University of Cambridge > > Dobson Group - General Interest > An NMR spectroscopic menage a trois - three tales about protein structure, folding, dynamics and metabolic context

An NMR spectroscopic menage a trois - three tales about protein structure, folding, dynamics and metabolic context

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  • UserDr Horst Joachim Schirra
  • ClockWednesday 20 September 2006, 11:30-12:30
  • HouseChemistry U202.

If you have a question about this talk, please contact Sarah Meehan.

The structure of a protein is inextricably linked to its function, folding behaviour, and internal dynamics. In addition, the function of a protein is embedded in the metabolic context of a cell or a whole organism. We have been using a combination of NMR spectroscopy and molecular biology to study these relationships in three different cases: Proteinase inhibitors (PIs), cyclotides, and the growth hormone receptor. Nicotiana alata produces a series of 6 kDa trypsin and chymotrypsin inhibitors of the potato type II (PotII) PI family that are derived from the 43 kDa precursor protein ProPI, containing six amino acid repeats corresponding to six PI domains. ProPI is highly unusual in that the proteolytic processing occurs in the middle of these sequence repeats, meaning that the individual PI domains fold across the sequence repeat. This folding behaviour of intramolecular domain-swapping is unique to the PotII PIs. Studies in our group have been focussing on the structural basis for the folding behaviour of N. alata PI domains. The cyclotides are a family of disulfide-rich macrocyclic peptides with unique properties. They contain about 30 amino acids in a continuous cyclic peptide backbone. Here, we present the first systematic study of the backbone dynamics of kalata B1, the archetypal cyclotide. The molecule forms homotetramers at higher protein concentrations that might be functionally important. Our results show that the relaxation of kalata B1 is crucially influenced by the monomer-tetramer equilibrium. Thus, the data yield information not only on the internal dynamics of kalata B1, but also about its oligomerisation behaviour and the nature of its tetrameric state. Growth hormone is the key factor regulating postnatal growth and an important regulator of metabolism. We have used growth hormone receptor transgenic mice in a NMR metabonomic study of mouse urine to investigate how these mutations alter the metabolism of the mice. Our results point to a dramatically altered metabolism geared towards the development of adiposity. These results demonstrate the intricate interplay between structure, folding, dynamics, function and metabolic context in three fascinating families of biologically important proteins.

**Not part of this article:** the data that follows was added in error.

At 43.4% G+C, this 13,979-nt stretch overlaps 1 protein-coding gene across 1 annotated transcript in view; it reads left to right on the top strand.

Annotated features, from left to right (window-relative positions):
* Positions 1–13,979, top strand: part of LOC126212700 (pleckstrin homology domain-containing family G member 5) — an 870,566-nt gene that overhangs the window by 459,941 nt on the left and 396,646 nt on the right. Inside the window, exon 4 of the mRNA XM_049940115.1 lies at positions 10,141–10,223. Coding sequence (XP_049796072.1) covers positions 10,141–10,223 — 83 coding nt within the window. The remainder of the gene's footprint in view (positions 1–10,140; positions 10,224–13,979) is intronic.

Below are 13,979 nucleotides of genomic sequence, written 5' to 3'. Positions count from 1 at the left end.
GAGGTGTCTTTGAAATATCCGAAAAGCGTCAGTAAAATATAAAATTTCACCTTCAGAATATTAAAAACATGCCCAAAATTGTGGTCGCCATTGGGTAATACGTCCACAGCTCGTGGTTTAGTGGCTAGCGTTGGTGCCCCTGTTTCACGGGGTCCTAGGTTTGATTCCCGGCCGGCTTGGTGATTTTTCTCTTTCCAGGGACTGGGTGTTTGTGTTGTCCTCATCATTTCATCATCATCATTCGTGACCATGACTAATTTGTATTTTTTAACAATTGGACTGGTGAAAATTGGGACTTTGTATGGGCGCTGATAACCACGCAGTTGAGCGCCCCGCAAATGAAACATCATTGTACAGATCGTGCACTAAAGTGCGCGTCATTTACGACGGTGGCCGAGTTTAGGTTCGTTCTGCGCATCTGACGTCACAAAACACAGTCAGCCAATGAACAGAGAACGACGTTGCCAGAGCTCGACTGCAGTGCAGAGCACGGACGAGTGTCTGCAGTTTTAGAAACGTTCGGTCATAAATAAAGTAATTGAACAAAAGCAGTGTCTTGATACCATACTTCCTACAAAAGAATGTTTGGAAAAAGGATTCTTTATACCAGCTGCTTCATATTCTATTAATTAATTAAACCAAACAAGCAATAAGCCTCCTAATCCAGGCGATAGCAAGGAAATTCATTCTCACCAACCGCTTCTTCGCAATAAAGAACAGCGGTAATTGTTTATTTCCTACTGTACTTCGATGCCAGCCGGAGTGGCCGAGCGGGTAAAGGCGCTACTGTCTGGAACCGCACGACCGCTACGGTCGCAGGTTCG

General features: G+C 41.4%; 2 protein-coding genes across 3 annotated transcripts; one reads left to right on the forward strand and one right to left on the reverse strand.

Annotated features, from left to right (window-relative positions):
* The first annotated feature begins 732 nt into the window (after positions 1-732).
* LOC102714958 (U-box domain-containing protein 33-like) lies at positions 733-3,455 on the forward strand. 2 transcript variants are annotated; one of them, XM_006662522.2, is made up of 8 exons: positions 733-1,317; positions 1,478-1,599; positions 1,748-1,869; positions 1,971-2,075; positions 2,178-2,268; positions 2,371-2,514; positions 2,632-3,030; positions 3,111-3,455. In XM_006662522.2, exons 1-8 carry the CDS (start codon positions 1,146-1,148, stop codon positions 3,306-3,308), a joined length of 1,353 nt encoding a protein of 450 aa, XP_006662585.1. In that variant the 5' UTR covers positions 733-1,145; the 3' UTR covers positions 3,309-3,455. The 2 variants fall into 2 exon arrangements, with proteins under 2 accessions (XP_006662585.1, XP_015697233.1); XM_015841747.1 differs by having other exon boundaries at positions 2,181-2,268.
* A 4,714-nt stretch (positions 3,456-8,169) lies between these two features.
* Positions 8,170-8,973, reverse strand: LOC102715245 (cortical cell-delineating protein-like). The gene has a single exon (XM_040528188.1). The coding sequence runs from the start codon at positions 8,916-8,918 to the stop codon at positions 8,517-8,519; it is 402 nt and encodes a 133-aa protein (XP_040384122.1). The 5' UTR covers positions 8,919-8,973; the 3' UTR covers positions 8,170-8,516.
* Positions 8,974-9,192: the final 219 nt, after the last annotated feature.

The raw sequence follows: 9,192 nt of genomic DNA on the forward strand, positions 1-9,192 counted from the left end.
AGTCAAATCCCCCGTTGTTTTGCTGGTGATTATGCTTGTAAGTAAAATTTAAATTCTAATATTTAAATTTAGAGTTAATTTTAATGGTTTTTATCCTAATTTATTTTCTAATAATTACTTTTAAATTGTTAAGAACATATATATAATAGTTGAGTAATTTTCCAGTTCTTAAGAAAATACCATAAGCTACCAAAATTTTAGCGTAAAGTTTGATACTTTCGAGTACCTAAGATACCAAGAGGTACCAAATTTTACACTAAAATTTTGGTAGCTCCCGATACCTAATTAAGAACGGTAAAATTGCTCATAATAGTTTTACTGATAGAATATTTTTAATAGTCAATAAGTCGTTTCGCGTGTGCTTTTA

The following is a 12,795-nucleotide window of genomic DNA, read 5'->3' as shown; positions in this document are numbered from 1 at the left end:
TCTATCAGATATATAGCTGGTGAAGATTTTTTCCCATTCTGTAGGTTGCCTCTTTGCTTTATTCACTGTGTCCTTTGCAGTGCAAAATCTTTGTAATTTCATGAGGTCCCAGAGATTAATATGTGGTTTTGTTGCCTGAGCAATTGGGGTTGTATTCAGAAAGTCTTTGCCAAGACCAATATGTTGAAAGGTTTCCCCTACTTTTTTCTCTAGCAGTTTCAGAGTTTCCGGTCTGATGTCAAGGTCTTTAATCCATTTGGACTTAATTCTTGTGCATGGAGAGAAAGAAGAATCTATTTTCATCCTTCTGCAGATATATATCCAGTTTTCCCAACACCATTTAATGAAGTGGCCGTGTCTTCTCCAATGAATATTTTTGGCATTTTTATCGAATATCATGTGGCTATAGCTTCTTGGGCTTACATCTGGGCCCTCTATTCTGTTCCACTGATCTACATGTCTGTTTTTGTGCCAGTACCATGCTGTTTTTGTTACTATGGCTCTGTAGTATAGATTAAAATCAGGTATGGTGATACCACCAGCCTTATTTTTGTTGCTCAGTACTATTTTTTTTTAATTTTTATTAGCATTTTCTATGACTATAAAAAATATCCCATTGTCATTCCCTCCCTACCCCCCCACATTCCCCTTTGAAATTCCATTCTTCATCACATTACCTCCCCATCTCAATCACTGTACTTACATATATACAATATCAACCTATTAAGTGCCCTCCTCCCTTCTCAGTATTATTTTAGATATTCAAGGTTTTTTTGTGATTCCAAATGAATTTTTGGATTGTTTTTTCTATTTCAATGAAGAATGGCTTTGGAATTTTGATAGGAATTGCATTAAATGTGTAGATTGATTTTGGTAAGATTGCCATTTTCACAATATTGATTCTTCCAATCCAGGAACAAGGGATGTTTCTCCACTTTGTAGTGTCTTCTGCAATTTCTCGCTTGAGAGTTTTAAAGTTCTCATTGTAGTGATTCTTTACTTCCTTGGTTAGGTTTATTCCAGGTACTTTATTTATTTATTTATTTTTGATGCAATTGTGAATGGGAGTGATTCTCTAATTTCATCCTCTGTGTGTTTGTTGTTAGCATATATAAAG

This talk is part of the Dobson Group - General Interest series.

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